- Monday, 13 August 2012 23:01
[Book Review] Wonky, but surprisingly readable – Nation Building in South Korea: Koreans, Americans, and the Making of a Democracy
traces the history of U.S. “nation building,” or “stand back and let the Koreans do their thing – ing” in South Korea.
For a book in English, it contains a surprisingly large amount of the Korean perspective in building their nation into the success that it is today. Still, it seems too heavily focused on the U.S. role, while underplaying the role of the South Koreans. Perhaps a more reflective title would be The U.S. Role in South Korean Nation Building
Either way, the book is an informative, readable history on U.S. – Korea relations and Korean development.
- Wednesday, 01 August 2012 19:16
A mildly interesting story
, for those of us selling content in Korea at least, says the average South Korean household spends W224,413 (roughly $200) per month on “media,” including charges for mobile phone, Internet, cable TV, home phone, and (printed) newspapers and magazines.
For someone currently paying for the same services in the U.S., with its far slower Internet speeds and cable bills that can easily hit $100 a month, the breakdown is striking:
- W172,136 ($155) a month for cellphone service (again, this is per household, not per person)
- W27,148 ($25) a month for Internet
- W16,347 ($15) a month for cable (reminding me how fondly I recall that bill from Seoul, compared to DC)
- W14,960 ($13.50) a month for home phone, for those who still have it
- and W14,423 ($13) a month for newspapers and magazines
The survey, of 500 adults age 20-60, also asked people to rank the importance of various media forms on a scale from 1 to 5, with 5 being the most important. The Internet was ranked highest at 4.32, followed closely by mobile phones at 4.30, broadcast TV at 3.7, home phones at 2.5, and (printed) newspaper and magazines at 2.4.
- Monday, 30 July 2012 17:03
One of the best (i.e. amusing and somewhat readable) and most interesting (i.e. not solely about the godlike exploits of the Great/Dear/Newest Leader) articles
from North Korea’s official news agency I’ve come across in a while. Give it a click
if you have a few minutes.
With the recent change in leadership brought on by the death of Kim Jong-il and succession of his son Kim Jong-un, has come heightened speculation on possible changes, reforms, modernization, and the like in North Korea. This article is North Korea’s forceful response. Some of the highlights, aside from the headline:
- “Upset by this, the puppet group [i.e. South Korea] let experts in the north affairs and others interpret the stirring situation of the DPRK in a self-centered manner, vociferating about ‘signs of policy change’ and ‘attempt at reform and opening’. This ridiculous rhetoric only revealed its ignorance and sinister intention against the DPRK.”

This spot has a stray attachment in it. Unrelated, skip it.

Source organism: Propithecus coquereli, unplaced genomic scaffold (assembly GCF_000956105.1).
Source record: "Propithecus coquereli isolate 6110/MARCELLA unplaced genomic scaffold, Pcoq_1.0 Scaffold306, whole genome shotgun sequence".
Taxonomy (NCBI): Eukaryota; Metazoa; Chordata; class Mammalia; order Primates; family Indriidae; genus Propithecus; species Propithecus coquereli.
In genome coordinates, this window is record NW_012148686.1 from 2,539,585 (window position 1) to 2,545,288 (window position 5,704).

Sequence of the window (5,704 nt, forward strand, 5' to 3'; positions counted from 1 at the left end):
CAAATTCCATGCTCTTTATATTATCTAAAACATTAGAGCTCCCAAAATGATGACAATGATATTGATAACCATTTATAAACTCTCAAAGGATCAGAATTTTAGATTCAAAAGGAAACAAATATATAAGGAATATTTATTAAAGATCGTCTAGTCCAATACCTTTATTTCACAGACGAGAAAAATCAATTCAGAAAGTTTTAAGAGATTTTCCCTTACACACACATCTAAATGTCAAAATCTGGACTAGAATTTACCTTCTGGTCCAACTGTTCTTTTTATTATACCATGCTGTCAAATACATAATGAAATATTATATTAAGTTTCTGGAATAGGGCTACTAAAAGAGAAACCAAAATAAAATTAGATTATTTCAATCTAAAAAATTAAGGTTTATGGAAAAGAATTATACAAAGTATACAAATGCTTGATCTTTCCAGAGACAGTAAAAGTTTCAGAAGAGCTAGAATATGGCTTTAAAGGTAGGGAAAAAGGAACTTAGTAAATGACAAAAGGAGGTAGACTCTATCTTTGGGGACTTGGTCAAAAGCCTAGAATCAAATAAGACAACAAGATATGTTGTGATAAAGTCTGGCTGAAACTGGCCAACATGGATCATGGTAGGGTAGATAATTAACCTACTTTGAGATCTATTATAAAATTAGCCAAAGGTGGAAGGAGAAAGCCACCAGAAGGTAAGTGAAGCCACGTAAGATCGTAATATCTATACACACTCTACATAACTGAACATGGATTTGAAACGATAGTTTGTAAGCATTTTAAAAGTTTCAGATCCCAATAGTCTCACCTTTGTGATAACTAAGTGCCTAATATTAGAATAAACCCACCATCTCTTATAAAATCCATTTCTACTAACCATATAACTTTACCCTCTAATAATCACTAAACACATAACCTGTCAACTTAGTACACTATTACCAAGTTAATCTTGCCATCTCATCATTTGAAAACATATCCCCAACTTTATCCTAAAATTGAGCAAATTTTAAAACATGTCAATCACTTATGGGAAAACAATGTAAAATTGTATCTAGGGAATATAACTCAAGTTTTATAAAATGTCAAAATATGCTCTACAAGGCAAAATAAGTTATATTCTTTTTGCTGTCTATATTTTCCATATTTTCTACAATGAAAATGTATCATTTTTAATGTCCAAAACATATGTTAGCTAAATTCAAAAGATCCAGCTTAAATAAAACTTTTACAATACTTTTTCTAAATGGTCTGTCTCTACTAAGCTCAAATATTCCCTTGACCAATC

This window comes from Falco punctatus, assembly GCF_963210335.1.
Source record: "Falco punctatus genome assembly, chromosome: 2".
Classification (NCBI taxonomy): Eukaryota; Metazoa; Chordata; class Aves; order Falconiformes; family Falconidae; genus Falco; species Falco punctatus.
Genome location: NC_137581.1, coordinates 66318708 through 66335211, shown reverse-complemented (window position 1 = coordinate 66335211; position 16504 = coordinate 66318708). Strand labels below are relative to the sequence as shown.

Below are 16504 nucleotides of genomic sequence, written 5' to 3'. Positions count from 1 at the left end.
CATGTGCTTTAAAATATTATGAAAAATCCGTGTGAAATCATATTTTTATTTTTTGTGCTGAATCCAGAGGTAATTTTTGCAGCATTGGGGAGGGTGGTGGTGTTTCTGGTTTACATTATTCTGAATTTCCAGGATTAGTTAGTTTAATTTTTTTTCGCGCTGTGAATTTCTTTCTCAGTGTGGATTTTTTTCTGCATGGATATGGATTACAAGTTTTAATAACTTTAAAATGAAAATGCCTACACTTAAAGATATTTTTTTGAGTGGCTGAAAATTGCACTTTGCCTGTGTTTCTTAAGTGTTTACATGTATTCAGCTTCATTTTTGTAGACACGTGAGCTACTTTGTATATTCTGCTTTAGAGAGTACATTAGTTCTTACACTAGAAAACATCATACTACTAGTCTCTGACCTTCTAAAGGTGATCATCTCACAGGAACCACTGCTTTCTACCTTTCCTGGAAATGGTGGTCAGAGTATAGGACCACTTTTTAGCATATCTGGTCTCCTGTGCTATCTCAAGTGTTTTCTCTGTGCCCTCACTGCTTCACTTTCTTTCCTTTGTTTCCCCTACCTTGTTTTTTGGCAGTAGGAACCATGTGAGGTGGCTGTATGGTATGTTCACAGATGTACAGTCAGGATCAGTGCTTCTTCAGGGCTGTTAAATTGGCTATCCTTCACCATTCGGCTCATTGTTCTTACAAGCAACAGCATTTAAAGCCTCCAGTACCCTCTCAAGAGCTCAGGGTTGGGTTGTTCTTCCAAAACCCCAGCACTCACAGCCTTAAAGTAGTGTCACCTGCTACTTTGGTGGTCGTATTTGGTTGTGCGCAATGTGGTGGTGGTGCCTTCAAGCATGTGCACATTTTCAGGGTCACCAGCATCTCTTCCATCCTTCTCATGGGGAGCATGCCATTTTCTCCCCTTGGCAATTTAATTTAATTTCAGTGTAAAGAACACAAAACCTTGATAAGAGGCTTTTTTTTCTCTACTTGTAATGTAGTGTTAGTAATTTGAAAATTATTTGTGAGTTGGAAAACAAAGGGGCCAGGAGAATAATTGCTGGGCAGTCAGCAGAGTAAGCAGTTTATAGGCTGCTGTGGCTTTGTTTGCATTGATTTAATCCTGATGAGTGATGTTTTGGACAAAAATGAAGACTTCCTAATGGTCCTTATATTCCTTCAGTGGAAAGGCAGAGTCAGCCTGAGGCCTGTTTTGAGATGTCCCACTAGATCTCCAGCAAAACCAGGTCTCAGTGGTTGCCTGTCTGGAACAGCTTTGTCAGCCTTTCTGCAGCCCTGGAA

- “As far as ‘signs of policy change’ are concerned, there can not be any slightest change in all policies of the DPRK as they are meant to carry forward and accomplish the ideas and cause of the peerlessly great persons generation after generation [highlighting and justifying the family-based leadership successions], to all intents and purposes.”
- “From decades of trumpeting ‘reform and opening’ to impose their corrupt system upon the DPRK, the hostile forces now seem to have been preoccupied by hallucination that such a move is taking place in the DPRK. Such idiots ignorant of the DPRK are professing experts in the north affairs. Pitiful are the U.S. and the puppet group which are resorting to foolish ambition on the basis of their sham analysis.”
- [My favorite]: “To expect ‘policy change’ and ‘reform and opening’ from the DPRK is nothing but a foolish and silly dream just like wanting the sun to rise in the west.”
Except for a few changes around the edges, this is one of the rare times North Korea’s official line actually conflates with reality.
- Monday, 02 July 2012 18:36
Two surprising North Korea stories today: Inter-Korean mailman goes legit
about a new South Korean organization focused on helping separated family members send mail and donations, plus arrange meetings, with people inside the North (actions normally semi-legal, at best, in SK). The story highlights the experience and skills the organization’s 80-year-old founder has used to overcome barriers to
get items into, and information out of, North Korea. A useful, interesting skill set indeed.
The second is China hires tens of thousands of North Korean guest workers
about China’s plan to support the North, and dodge sanctions on aid to NK, by granting visas to at least 40,000 guest workers to labor in factories, mines, and construction projects in Chinese cities along the border. These northeastern areas of China, unlike the southeast and other more developed regions, have little need for additional, low-cost workers – highlighting both the concerns China has over North Koreans getting past its border region, and the aid-based, versus business-need, focus of the effort.
- Wednesday, 09 May 2012 20:49